Contributing: The Associated Press

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Sports 'King Claudio': Ranieri hailed as a hero at home in Italy

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ROME (AP) ? The Italian premier called it "insane." The country's national sports newspaper called him "King Claudio." Even the Vatican newspaper, l'Osservatore Romano, weighed in with a comparison to King Richard III.

Claudio Ranieri was hailed as a national hero in Italy after coaching Leicester to a highly improbable English Premier League title.

"King Claudio," read the headline on the front page of Gazzetta dello Sport on Tuesday, above a statuesque image of Ranieri as the Roman emperor Claudius.

Leicester secured its first top-flight title without playing on Monday after second-place Tottenham drew at Chelsea 2-2.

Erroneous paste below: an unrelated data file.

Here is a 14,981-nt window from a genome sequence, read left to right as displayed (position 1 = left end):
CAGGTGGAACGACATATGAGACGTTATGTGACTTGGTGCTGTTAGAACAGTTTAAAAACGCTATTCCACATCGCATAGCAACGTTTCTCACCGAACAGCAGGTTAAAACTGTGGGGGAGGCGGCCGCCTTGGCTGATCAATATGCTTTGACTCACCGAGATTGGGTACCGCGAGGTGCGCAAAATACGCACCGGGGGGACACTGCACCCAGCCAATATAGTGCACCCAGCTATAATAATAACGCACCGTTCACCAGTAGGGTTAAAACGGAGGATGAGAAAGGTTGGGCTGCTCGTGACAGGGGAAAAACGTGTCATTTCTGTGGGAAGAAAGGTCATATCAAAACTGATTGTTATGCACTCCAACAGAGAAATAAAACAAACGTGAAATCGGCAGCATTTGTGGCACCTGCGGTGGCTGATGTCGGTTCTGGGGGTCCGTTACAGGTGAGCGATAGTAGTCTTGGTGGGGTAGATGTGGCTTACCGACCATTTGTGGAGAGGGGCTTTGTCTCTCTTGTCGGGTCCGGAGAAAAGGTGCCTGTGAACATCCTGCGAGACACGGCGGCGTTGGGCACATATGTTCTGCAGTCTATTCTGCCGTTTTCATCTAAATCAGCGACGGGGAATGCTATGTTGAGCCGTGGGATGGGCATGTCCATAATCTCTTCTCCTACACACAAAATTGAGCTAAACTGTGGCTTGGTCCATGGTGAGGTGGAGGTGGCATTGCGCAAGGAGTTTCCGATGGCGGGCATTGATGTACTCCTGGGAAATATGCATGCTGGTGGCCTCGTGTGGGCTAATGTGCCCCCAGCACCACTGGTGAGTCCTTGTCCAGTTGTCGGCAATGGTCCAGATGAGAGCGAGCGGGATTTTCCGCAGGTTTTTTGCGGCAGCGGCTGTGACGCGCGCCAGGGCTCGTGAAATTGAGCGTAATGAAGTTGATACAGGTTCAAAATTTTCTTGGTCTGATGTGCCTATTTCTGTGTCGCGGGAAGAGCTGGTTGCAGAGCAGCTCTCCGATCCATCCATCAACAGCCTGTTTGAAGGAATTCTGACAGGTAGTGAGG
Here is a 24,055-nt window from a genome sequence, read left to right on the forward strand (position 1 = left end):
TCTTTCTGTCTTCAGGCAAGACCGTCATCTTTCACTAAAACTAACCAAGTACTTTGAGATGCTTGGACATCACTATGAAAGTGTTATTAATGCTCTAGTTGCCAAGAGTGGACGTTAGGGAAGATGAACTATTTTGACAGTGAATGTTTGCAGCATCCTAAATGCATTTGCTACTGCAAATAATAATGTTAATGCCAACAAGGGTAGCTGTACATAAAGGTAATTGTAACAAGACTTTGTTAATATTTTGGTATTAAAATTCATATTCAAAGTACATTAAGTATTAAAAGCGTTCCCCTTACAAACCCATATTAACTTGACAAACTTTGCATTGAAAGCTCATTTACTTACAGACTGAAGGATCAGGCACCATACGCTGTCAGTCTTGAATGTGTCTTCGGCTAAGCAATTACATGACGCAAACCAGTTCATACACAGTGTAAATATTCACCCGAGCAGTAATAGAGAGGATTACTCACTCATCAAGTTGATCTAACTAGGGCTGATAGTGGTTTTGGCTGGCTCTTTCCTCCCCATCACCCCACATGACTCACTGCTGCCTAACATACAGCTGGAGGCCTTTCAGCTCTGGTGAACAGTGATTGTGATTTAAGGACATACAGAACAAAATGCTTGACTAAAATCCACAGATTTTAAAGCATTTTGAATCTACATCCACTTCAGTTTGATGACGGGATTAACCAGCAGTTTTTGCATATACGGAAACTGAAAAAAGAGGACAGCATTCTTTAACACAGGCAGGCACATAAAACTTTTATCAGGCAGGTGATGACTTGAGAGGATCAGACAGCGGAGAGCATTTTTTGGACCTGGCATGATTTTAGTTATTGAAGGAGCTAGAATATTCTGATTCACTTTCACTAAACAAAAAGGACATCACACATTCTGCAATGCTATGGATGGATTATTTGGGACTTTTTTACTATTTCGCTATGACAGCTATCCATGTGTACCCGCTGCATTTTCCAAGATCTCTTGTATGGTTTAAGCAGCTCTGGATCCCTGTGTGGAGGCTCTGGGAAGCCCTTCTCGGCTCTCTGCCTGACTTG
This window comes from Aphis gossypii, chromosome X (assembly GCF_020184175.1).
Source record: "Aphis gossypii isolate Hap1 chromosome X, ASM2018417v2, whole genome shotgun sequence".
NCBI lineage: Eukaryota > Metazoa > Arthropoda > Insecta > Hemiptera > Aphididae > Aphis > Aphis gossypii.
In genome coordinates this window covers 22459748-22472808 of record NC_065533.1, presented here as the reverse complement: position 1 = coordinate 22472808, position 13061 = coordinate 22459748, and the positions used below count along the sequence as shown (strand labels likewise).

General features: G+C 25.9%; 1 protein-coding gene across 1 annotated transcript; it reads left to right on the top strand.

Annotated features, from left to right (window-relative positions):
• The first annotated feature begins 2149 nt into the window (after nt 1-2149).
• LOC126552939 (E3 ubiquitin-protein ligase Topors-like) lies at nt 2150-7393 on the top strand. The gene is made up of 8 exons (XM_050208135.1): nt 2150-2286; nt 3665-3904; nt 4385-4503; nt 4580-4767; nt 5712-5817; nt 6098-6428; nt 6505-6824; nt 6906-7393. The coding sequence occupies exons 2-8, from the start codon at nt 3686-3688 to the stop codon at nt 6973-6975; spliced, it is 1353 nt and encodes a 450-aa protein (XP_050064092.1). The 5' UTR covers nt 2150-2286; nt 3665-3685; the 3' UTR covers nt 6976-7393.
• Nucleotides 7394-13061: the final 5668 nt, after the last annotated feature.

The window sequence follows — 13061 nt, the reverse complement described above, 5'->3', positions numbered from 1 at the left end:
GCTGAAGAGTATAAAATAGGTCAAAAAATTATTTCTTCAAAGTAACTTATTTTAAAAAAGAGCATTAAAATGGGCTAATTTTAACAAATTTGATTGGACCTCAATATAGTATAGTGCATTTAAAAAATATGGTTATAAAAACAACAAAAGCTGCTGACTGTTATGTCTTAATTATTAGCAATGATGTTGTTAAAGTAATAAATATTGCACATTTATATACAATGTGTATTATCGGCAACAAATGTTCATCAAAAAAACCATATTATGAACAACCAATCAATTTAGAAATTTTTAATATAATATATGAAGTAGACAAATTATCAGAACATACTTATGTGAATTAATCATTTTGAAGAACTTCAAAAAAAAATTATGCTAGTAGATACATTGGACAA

Leicester was playing in the second division only two years ago, came close to be relegated again last year, and started this season as a 5,000-1 outsider for the title.

Now, for the first time in its 132-year history, Leicester is champion of England.

"It's the greatest achievement in the history of English football, and it was led by an Italian," Matteo Renzi, the Italian premier, tweeted, adding a hashtag message of "insane" in Italian.

"There are moments in which fairytales simply come true," Renzi added in his weekly newsletter. "For those who followed Mr. Ranieri all season, saying every Sunday with less and less belief, 'It's impossible,' today is a day for the history books. ... Well done, extremely well done to the coach. There's a bit of Italy in this wonderful achievement."